2 fennel bulbs, stalks removed and discarded, fronds removed and saved, cored and roughly chopped

8 cloves garlic, peeled

Extra virgin olive oil

Kosher salt

2 1/2 pounds ground turkey or chicken

1 1/2 cups tomato paste

1 bottle red wine

2 bay leaves

1 lb orecchiette

A heaping mound of grated cheese



  1. Blend all vegetables in a food processor until very well minced.*
  2. In a very large, very heavy skillet set over medium heat, drizzle olive oil and warm through until it begins to ripple. Add vegetables, cook for about 2 or 3 minutes, then reduce heat to medium-low and let the moisture cook out. This could take up to 12 to 15 minutes and will brown the vegetables a bit. Be sure to stir throughout and don't let the vegetables stick to the bottom of the pan. Season well with salt. 
  3. Add the ground protein, stirring well and incorporating the protein and the vegetables together and then repeat the process again: cook, stirring often, until the turkey or chicken begins to brown considerably. Season again with salt.
  4. Add in the tomato paste, stirring very well, until the color shifts to a darker red and the protein/vegetable mix is entirely coated in tomato. The smell should also shift slightly, from more of a "raw" tomato aroma to a darker, more savory note. 
  5. Add the wine. Let it reduce almost entirely. 
  6. Add 2 to 3 cups of water and the bay leaves. Stir well, increase heat back to medium and cook until the water almost evaporates entirely, which should take between a half hour and 45 minutes.
  7. Repeat this process another 2-3 times until the sauce has darkened and is incredibly thick. Season again with salt. Remove bay leaves.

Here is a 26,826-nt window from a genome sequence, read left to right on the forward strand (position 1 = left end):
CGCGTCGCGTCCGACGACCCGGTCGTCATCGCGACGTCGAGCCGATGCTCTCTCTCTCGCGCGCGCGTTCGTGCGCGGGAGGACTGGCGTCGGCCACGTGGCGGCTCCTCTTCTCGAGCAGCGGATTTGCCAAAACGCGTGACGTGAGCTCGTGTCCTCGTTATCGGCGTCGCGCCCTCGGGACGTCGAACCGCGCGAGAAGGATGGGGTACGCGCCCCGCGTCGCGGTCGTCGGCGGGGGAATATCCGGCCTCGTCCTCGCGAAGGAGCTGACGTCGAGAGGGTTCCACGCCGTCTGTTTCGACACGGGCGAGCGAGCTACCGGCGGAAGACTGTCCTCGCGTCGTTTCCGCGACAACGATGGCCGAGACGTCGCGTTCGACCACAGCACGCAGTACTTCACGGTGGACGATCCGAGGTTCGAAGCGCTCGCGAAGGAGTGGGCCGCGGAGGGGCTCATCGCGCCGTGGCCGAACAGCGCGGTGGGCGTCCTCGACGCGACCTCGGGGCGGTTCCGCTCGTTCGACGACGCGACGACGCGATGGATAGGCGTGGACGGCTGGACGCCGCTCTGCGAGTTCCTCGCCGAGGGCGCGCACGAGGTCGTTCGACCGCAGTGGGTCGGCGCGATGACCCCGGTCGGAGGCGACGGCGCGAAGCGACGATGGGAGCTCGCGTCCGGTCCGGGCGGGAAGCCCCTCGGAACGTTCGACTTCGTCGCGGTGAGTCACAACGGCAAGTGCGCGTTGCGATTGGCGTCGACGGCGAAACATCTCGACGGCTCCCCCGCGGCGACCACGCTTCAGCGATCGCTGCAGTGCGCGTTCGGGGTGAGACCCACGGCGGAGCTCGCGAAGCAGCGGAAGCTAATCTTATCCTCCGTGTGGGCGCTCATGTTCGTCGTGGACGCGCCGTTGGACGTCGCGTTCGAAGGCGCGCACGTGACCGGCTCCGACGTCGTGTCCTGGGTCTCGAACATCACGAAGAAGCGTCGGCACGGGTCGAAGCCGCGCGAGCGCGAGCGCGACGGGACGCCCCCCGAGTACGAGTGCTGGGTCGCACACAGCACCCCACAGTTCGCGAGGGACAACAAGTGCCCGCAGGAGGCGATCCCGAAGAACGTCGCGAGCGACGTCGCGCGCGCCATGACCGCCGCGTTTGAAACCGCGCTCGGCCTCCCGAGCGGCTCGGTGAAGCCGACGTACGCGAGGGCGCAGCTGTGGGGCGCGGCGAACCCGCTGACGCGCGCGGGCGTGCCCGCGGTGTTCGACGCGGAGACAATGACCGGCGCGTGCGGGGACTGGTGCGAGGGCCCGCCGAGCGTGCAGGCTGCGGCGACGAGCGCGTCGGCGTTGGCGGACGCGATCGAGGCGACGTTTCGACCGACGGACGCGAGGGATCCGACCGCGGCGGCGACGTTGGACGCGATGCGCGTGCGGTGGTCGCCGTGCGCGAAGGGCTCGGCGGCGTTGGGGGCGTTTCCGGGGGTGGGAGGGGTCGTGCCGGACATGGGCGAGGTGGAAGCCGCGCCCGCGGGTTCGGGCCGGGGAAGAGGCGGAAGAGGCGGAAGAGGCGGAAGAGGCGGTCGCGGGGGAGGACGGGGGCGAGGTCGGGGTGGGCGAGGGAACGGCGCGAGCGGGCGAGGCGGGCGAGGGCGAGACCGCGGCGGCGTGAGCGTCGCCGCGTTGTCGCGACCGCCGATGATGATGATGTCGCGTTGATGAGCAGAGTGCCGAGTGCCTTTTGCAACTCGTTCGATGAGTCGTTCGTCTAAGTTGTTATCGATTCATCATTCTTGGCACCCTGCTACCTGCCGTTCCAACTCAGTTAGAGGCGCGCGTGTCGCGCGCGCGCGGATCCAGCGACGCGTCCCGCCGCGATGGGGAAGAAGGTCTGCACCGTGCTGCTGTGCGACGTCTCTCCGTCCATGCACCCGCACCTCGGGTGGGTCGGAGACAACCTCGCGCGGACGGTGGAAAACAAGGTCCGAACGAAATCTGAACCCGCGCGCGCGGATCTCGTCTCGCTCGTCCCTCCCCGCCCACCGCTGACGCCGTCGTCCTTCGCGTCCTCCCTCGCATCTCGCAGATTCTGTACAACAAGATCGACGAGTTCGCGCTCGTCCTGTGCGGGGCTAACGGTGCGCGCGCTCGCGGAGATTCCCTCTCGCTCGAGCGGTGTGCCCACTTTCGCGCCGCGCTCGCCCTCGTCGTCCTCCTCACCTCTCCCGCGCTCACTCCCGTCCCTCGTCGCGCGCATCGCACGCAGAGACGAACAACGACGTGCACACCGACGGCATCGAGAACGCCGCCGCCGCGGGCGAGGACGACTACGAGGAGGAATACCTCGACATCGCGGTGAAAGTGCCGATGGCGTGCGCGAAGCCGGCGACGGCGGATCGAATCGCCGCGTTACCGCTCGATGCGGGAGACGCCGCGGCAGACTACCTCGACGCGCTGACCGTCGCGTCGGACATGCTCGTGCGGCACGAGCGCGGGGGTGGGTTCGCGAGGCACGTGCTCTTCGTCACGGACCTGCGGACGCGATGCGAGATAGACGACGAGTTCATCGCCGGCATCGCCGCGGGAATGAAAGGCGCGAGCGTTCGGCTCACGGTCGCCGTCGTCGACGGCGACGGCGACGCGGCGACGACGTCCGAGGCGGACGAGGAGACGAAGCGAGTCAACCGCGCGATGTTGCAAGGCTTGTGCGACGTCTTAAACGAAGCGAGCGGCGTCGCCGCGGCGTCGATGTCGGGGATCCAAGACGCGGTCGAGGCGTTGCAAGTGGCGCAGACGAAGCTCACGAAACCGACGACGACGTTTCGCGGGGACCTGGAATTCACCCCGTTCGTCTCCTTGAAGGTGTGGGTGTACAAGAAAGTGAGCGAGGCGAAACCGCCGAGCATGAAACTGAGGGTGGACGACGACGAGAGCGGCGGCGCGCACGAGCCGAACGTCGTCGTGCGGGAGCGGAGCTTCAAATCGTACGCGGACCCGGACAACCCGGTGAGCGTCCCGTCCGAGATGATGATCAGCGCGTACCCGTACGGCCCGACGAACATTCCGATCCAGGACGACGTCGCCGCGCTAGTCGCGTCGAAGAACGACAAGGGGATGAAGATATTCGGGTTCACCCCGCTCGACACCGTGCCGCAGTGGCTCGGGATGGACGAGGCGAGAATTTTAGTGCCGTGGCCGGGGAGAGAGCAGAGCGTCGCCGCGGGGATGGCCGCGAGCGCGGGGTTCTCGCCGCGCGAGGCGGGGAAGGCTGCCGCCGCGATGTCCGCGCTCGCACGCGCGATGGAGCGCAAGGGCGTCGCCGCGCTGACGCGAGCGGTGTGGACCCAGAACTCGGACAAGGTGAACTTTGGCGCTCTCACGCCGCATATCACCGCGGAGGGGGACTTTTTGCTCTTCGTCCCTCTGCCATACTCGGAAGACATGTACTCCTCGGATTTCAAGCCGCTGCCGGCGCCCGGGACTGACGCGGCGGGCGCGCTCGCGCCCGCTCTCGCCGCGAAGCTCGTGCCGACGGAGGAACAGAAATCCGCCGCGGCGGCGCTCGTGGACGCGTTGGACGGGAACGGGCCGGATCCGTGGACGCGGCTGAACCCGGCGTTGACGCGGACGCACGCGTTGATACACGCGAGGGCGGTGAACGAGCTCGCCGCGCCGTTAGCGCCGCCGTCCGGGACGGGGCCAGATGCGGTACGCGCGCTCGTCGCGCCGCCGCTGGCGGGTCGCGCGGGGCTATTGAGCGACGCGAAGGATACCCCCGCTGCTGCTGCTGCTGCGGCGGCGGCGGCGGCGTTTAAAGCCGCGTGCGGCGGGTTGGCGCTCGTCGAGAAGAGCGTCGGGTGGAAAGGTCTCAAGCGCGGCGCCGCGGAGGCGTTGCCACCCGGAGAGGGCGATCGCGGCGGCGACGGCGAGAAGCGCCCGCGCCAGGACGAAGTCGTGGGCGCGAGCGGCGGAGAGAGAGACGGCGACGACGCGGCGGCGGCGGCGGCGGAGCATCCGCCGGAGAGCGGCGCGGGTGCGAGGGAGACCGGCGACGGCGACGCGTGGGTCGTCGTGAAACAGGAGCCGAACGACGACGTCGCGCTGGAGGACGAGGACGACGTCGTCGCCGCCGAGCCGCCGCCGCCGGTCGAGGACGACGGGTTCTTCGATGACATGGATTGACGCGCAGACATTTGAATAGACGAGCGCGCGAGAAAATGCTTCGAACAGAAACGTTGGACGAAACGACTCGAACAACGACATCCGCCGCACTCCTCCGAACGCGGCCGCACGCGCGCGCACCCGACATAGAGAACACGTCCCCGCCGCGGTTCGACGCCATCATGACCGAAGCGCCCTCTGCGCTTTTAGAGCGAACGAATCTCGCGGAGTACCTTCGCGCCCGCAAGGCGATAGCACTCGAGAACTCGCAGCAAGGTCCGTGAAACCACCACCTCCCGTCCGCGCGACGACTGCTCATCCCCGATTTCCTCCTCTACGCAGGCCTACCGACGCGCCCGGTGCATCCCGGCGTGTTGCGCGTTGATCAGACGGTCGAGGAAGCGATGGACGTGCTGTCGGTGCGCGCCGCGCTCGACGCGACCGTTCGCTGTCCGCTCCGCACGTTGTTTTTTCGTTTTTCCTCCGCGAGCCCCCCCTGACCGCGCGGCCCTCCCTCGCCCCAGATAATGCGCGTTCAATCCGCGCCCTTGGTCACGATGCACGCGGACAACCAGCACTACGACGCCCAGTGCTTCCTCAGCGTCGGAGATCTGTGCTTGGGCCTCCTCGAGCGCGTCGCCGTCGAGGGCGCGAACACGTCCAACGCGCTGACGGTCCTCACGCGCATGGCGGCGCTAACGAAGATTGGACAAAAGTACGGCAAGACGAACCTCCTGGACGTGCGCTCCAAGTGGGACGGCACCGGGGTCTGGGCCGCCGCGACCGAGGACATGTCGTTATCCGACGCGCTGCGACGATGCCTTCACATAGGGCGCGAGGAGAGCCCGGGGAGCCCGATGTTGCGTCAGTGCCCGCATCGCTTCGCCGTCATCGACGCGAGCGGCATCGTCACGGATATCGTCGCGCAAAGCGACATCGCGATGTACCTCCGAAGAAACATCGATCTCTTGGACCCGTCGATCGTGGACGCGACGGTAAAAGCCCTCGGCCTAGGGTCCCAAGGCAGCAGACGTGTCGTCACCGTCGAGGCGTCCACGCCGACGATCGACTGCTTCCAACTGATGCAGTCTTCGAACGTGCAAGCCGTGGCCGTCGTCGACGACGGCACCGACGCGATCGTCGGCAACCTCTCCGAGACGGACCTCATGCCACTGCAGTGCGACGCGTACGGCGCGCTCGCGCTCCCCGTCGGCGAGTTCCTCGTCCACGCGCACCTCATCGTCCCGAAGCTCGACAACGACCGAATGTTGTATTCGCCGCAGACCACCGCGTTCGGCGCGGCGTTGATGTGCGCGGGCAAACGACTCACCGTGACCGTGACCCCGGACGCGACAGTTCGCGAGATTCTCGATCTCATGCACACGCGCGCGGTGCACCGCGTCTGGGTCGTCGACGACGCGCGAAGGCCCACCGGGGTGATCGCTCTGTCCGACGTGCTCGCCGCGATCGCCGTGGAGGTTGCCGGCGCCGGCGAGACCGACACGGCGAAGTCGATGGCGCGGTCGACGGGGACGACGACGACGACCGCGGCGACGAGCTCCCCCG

8. When your sauce is on the precipice of finishing, bring a large pot of water to a boil and salt it well. Add pasta and cook until al dente. Drain immediately.
  9. Serve pasta in a bowl and positively drown it in sauce and cheese. Eat with reckless abandon. 

Cook's Notes

-The final product should be smooth and rich with visible chunks of ground protein, but I've found that errant, unpleasingly large chunks of vegetable are not especially appealing in this sauce, so I aim to pretty much obliterate the vegetables prior to cooking them. If you like the texture, though, then hand-chop and leave them a bit larger. 

-The original recipe calls for beef while I opt for ground poultry, but feel free to use anything you have on hand: a combination of pork and veal, lamb, vegan protein crumbles or other similar products.

-Similarly, if you happen to have some leftover Thanksgiving turkey on hand and you're sick of sandwiches, why not finely chop some up and throw it into this bolognese? It's also a great way to rehydrate any especially dried out turkey.

-I always use red wine, but I've seen many a bolognese recipe that calls for white. Use whatever you have on hand.

-I actually don't use any dairy in this (which is uncharacteristic), but feel free to drizzle in some heavy cream, milk, half-and-half or nondairy milk just before serving. This will add even more body and richness to an already extremely rich dish. (I wouldn't recommend adding mascarpone or anything that might bring the richness quotient to an alarming level.)

-Speaking of, I would only use water for the reduce, reduce, reduce component — no stock, no broth. Otherwise, this dish could definitely become too rich. 

-I've quite literally only ever served this with orecchiette; I like the way the "little ears" catch the sauce and turkey and the way the cheese pools inside each little cup. However, bolognese is also traditionally served with spaghetti, tagliatelle, or pappardelle. I wouldn't recommend serving with a short-cut pasta, though.

-Taste, taste, taste throughout the entire process! This requires a lot of salt to be properly flavored and you should be (as always) seasoning throughout.

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By Michael La Corte

Michael is a food writer, recipe editor and educator based in his beloved New Jersey. After graduating from the Institute of Culinary Education in New York City, he worked in restaurants, catering and supper clubs before pivoting to food journalism and recipe development. He also holds a BA in psychology and literature from Pace University.